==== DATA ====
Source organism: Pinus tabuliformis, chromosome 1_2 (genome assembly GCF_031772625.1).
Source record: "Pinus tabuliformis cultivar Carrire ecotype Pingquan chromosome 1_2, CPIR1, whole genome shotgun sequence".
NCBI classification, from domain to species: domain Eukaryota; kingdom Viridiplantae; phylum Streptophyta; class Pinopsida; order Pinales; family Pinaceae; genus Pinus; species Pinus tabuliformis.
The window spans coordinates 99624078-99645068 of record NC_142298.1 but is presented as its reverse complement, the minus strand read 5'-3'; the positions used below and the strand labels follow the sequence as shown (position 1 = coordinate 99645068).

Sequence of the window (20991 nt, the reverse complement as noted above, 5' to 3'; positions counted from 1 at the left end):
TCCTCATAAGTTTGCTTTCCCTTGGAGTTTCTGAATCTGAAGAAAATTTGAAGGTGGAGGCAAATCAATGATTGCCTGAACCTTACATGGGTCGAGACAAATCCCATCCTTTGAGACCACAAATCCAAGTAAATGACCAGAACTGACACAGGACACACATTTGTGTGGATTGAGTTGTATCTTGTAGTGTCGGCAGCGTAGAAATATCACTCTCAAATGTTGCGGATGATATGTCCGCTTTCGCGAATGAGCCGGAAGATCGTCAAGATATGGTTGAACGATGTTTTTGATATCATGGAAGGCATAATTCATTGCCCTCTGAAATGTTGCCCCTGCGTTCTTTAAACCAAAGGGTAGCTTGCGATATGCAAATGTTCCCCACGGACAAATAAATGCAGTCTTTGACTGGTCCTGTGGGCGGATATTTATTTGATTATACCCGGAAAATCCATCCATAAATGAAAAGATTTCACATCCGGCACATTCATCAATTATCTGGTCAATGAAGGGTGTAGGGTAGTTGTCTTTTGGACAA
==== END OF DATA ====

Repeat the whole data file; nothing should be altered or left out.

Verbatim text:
Source organism: Pinus tabuliformis, chromosome 1_2 (genome assembly GCF_031772625.1).
Source record: "Pinus tabuliformis cultivar Carrire ecotype Pingquan chromosome 1_2, CPIR1, whole genome shotgun sequence".
NCBI classification, from domain to species: domain Eukaryota; kingdom Viridiplantae; phylum Streptophyta; class Pinopsida; order Pinales; family Pinaceae; genus Pinus; species Pinus tabuliformis.
The window spans coordinates 99624078-99645068 of record NC_142298.1 but is presented as its reverse complement, the minus strand read 5'-3'; the positions used below and the strand labels follow the sequence as shown (position 1 = coordinate 99645068).

Sequence of the window (20991 nt, the reverse complement as noted above, 5' to 3'; positions counted from 1 at the left end):
TCCTCATAAGTTTGCTTTCCCTTGGAGTTTCTGAATCTGAAGAAAATTTGAAGGTGGAGGCAAATCAATGATTGCCTGAACCTTACATGGGTCGAGACAAATCCCATCCTTTGAGACCACAAATCCAAGTAAATGACCAGAACTGACACAGGACACACATTTGTGTGGATTGAGTTGTATCTTGTAGTGTCGGCAGCGTAGAAATATCACTCTCAAATGTTGCGGATGATATGTCCGCTTTCGCGAATGAGCCGGAAGATCGTCAAGATATGGTTGAACGATGTTTTTGATATCATGGAAGGCATAATTCATTGCCCTCTGAAATGTTGCCCCTGCGTTCTTTAAACCAAAGGGTAGCTTGCGATATGCAAATGTTCCCCACGGACAAATAAATGCAGTCTTTGACTGGTCCTGTGGGCGGATATTTATTTGATTATACCCGGAAAATCCATCCATAAATGAAAAGATTTCACATCCGGCACATTCATCAATTATCTGGTCAATGAAGGGTGTAGGGTAGTTGTCTTTTGGACAA